Atrial fibrillation (AFib) and premature ventricular contraction (PVC) are both common heart rhythm problems. Both conditions can cause symptoms such as palpitations, pounding heartbeat, chest pain, and dizziness.

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The heart has an electrical conduction system, which ensures that it contracts in a coordinated rhythm to help pump blood throughout the body. Any problem with the electrical signals can lead to irregular heart rhythms, or arrhythmias. The problem may begin in the upper chambers (atria), in the lower chambers (ventricles), or anywhere in the conduction system.

There are many types of arrhythmias. AFib and PVC are two common types.

In this article, we will explore AFib and PVC, including the link between the conditions, their complications, and treatment options.

The definitions of these two heart rhythm problems are as follows:


AFib is the most common type of arrhythmia, affecting roughly 1% of the world’s population. Research estimates that AFib affects 3–6 million people in the United States and that this may increase to roughly 6–16 million by 2050.

The condition occurs as a result of abnormal electrical activity within the atria that causes them to quiver, or fibrillate. This prevents the heart’s chambers from working together, disrupting blood flow from the atria to the ventricles.

As a result, the ventricles may not fill completely, and blood may pool in the atria. This can lead to blood clots, which can travel to the brain and cause a stroke.

The condition can cause fast and irregular heartbeats since the electrical signals from the atria to the ventricles are erratic.

Some people with AF do not experience symptoms, while others experience one or more of the following:

  • rapid, irregular heartbeats
  • fluttering or pounding in the chest
  • shortness of breath
  • anxiety
  • faintness or dizziness
  • confusion
  • fatigue when exercising
  • general fatigue
  • sweating
  • chest pain or pressure


Some healthcare professionals may refer to PVC as premature ventricular complexes or an ectopic heartbeat. This term describes an extra heartbeat that occurs just before a regular heartbeat or between regular heartbeats. PVCs specifically are extra heartbeats that originate in the ventricles.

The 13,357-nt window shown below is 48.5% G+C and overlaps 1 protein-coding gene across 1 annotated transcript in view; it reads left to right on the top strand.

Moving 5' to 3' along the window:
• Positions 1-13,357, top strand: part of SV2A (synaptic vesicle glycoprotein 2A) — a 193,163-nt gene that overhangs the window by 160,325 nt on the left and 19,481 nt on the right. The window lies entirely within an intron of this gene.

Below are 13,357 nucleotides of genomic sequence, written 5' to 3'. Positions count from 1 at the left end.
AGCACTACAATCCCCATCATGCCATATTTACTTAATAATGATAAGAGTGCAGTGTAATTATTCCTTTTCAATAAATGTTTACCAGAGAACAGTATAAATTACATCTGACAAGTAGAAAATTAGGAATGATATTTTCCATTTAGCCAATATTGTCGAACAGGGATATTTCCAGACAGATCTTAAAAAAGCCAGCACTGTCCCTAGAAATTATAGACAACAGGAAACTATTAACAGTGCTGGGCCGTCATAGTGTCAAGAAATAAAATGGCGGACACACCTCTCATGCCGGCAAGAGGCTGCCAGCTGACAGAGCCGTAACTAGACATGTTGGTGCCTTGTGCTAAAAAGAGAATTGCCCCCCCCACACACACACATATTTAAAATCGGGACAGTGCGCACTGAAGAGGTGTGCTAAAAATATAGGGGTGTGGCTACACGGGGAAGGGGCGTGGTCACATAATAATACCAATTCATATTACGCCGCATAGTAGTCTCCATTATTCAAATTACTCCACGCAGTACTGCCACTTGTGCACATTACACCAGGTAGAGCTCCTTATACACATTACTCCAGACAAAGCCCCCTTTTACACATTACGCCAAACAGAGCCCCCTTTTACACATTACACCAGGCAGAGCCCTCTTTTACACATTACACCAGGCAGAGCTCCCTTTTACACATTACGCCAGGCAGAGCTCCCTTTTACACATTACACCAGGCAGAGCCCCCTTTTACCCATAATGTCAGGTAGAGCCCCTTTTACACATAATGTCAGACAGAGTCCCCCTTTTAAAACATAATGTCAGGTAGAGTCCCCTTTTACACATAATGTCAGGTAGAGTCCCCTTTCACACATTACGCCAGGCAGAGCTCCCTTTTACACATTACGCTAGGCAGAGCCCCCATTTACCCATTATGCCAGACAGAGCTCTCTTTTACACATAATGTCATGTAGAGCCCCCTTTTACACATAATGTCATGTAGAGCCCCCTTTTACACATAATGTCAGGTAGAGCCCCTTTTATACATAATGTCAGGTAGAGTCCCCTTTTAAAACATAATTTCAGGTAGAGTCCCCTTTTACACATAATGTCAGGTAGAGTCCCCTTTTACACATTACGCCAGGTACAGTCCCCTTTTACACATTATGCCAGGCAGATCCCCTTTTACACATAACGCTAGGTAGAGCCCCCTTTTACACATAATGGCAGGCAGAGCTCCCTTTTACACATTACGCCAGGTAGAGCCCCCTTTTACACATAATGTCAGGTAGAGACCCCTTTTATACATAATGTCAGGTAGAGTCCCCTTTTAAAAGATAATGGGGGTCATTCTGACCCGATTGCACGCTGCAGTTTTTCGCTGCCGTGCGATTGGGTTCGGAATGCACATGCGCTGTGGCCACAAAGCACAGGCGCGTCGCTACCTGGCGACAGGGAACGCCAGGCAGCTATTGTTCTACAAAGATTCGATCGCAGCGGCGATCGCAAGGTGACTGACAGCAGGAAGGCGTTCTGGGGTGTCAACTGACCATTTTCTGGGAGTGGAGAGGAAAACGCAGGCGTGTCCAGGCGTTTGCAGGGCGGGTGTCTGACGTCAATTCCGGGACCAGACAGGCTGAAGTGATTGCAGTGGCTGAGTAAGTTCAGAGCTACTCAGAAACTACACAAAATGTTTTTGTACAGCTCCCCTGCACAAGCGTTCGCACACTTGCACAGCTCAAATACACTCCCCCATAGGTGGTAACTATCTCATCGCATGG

Instead of beginning in the sinoatrial node, which usually starts the heartbeat, a PVC begins from the Purkinje fibers. PVCs can also begin in scar tissue or anywhere in the myocardium — the muscle tissue of the heart.

Because a PVC occurs earlier than a regular heartbeat, there is a pause before the next regular heartbeat.

PVCs are relatively common, with evidence suggesting a prevalence of 1–4% within the general population. The most common sensation a person with PVC reports is a skipped beat followed by a fluttering or “flip-flop” sensation in the chest.

Many people do not experience PVC symptoms. However, those who do may experience:

AFib and PVC have some similar symptoms:

  • palpitations
  • fatigue
  • shortness of breath
  • chest pain
  • lightheadedness
  • anxiety

The two conditions also have some of the same causes, including:

Learn more about different types of sleep apnea here.

Several studies have found associations between the two conditions.

PVCs have an association with a 1.90-fold increased incidence of AFib. A 2021 study also found that having PVC increases a person’s risk of new-onset AFib and ischemic stroke. And, in a 2020 case study, researchers reported that PVCs may trigger AFib episodes.

An elevated PVC count on a Holter monitor or ambulatory arrhythmia monitor also predicts incident AFib and heart failure. Similarly, PVC and premature atrial contraction (PAC) on 12-lead ECG have an association with an increased risk of AFib, heart failure, and death.